Genomics, Proteomics, Bioinformatics

Timeline Of DNA Sequencing Technology On The International Space Station

By Keith Cowing
Press Release
October 12, 2023
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Timeline Of DNA Sequencing Technology On The International Space Station
iss057e000185 (10/8/2018) – Biomolecule Sequencer for the BEST experiment floating in front of Window 7 in the Cupola module. Earth is in the background. The Biomolecule Sequencer seeks to demonstrate, for the first time, that DNA sequencing is feasible in an orbiting spacecraft. A space-based DNA sequencer could identify microbes, diagnose diseases and understand crew member health, and potentially help detect DNA-based life elsewhere in the solar system.

Bacteria can be identified by their unique biological blueprint, contained within molecules of deoxyribonucleic acid (DNA).

DNA is made up of four base molecules that link together to encode instructions for cell growth and behavior. Identifying the order of the bases using the process of DNA sequencing clues researchers in to the identity of the organisms and how they might behave.

The equipment required for DNA sequencing has historically been expensive and time intensive and has required specialized expertise to operate, limiting its use in space.

Explore how this technology has evolved to where researchers can now sequence DNA aboard the International Space Station:

February 1953 – Francis Crick, James Watson, and Rosalind Franklin discover the double helix structure that makes up DNA.

December 1977 – Frederick Sanger develops the first DNA sequencing method to read the genome of a virus.

July 1995 – First full bacterial genome sequenced (H. influenzae) with shotgun sequencing, which breaks the genome into small fragments that are sequenced individually using the chain termination method, then reassembled.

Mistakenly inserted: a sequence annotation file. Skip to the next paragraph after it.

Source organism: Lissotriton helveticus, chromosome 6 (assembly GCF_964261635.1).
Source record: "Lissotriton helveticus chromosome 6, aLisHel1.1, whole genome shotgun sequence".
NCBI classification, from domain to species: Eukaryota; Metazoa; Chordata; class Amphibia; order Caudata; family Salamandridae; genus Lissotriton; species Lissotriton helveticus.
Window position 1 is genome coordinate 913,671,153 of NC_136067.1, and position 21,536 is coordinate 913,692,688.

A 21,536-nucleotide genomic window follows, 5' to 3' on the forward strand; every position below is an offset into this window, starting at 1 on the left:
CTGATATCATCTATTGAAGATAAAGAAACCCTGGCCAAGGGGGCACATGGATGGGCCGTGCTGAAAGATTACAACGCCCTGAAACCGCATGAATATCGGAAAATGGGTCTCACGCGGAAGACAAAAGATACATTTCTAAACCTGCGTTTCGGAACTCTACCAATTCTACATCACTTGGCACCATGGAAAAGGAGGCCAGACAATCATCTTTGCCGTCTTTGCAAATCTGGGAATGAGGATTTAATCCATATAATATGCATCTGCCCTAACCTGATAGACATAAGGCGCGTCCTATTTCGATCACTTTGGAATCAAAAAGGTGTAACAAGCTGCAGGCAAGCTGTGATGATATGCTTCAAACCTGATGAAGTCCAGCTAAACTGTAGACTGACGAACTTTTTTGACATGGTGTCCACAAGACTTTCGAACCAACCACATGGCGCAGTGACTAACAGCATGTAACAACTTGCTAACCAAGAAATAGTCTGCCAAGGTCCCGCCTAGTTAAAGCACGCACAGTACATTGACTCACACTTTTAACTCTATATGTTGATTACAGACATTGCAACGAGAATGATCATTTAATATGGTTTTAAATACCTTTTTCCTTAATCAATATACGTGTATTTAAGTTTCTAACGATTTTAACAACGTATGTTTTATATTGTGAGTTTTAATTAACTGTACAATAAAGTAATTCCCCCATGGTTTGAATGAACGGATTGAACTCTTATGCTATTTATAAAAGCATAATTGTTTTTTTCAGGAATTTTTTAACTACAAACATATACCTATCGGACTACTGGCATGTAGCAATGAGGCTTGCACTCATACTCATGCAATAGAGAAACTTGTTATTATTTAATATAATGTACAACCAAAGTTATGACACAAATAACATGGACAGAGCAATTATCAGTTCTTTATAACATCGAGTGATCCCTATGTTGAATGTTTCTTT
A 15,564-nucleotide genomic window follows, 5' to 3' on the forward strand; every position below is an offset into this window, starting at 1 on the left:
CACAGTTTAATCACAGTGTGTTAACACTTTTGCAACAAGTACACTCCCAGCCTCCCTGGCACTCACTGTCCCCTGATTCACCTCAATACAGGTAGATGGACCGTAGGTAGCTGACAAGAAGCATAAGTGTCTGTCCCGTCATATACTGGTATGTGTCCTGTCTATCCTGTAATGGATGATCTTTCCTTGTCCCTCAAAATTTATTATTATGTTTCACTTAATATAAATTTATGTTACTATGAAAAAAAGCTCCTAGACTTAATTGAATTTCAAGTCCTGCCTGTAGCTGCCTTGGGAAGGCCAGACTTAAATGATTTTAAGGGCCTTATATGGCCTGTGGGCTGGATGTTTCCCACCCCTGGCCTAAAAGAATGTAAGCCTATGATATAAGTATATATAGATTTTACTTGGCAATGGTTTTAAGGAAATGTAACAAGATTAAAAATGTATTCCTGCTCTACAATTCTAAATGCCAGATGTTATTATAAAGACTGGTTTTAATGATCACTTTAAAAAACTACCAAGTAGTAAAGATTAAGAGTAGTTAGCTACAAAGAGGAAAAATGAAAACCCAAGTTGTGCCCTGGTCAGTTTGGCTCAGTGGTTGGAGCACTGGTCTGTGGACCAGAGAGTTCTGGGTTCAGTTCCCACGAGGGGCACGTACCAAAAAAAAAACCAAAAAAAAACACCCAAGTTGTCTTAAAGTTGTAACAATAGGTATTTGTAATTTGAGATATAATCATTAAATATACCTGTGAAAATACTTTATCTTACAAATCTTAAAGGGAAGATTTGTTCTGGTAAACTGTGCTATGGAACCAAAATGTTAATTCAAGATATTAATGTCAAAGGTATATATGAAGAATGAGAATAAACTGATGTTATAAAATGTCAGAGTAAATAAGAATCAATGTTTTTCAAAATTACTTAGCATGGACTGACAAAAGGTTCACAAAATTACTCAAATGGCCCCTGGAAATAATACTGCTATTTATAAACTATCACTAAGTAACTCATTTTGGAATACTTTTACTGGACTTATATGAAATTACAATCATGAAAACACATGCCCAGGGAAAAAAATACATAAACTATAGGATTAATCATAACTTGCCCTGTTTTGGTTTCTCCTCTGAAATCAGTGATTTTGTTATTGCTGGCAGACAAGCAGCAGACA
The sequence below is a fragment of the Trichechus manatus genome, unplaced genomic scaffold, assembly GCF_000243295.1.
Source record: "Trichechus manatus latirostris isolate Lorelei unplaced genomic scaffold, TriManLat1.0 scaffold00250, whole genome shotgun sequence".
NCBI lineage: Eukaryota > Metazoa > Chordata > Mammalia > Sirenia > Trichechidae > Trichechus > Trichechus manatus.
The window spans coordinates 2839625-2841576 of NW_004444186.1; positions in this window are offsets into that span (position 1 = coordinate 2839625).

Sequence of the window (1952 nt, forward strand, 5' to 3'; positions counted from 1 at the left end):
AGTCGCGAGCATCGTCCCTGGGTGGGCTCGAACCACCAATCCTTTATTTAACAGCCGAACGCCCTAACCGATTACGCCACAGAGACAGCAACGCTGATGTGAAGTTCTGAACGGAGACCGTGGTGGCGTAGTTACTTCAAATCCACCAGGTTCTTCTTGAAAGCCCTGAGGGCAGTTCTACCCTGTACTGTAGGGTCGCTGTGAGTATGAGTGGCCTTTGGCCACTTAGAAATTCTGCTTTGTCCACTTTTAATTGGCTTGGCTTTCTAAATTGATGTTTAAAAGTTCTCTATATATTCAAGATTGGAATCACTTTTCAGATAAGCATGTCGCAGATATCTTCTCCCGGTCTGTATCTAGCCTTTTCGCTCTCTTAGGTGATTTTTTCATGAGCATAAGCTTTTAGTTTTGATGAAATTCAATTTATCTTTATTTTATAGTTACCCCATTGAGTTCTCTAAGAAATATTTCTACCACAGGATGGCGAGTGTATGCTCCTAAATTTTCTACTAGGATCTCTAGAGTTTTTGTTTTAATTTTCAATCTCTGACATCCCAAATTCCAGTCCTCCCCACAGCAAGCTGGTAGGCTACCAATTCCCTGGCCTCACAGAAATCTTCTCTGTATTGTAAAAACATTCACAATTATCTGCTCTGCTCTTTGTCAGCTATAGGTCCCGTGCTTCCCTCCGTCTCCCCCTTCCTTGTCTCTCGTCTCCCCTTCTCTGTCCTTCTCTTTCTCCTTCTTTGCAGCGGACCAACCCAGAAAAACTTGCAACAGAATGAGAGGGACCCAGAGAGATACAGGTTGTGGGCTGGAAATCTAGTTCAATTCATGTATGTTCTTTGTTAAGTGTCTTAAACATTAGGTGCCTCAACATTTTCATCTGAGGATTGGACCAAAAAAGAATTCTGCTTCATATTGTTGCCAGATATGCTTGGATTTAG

February 2012 – Oxford Nanopore Technologies debuts the first nanopore sequencer that uses next-generation sequencing (NGS) with the MinION.

April 2016 – As a part of the NASA WetLab-2 study, NASA astronaut Jeff Williams performs the first RNA isolation in space from E.coli and collects data on the RNA expression levels in the microbe.

April 2016 – DNA is amplified for the first time aboard station by ESA (European Space Agency) astronaut Tim Peake using the first PCR machine sent to station by company miniPCR.

August 2016 – NASA astronaut Kate Rubin sequences DNA in space for the first time.

August 2017 – NASA astronaut Peggy Whitson combines the miniPCR and MinION, sequencing and identifying the first unknown microbe from the station.

View of Genes In Space-3 experiment in the Node 2 module. The Genes in Space-3 experiments demonstrate ways in which portable, real-time DNA sequencing can be used to assay microbial ecology, diagnose infectious diseases and monitor crew health aboard the ISS.

August 2018 – NASA astronaut Ricky Arnold demonstrates Biomolecule Extraction and Sequencing Technology (BEST) by using culture-independent methods to sequence DNA on station for the first time with a “swab to sequencer” method. This process speeds up the rate of sequencing, no longer requiring the time and resources needed to grow the bacteria prior to analysis.

May 2019 – NASA astronaut Christina Koch performs the first CRISPR-Cas9 gene editing on station, using yeast to mimic the effects of space radiation on human DNA.

July 31, 2020 – NASA astronaut and Expedition 63 Commander Chris Cassidy works inside the International Space Station’s Harmony module servicing microbial DNA samples for sequencing and identification.

February 2021 – The crew performed more than 800 microbial sample collections throughout station for the 3DMM experiment. Scientists used DNA sequencing and other analyses to construct the first comprehensive 3D map of bacteria and bacterial products throughout the station.

Jan. 3, 2022 – NASA astronaut and Expedition 66 Flight Engineer Raja Chari sequences DNA from bacteria samples using the BioMole Facility to understand the microbial environment on the International Space Station.

Sept. 6, 2023 – NASA astronaut and Expedition 69 Flight Engineer Jasmin Moghbeli services microbe samples for DNA sequencing aboard the International Space Station.

Astrobiology, Genomics, Space Biology,

Explorers Club Fellow, ex-NASA Space Station Payload manager/space biologist, Away Teams, Journalist, Lapsed climber, Synaesthete, Na’Vi-Jedi-Freman-Buddhist-mix, ASL, Devon Island and Everest Base Camp veteran, (he/him) 🖖🏻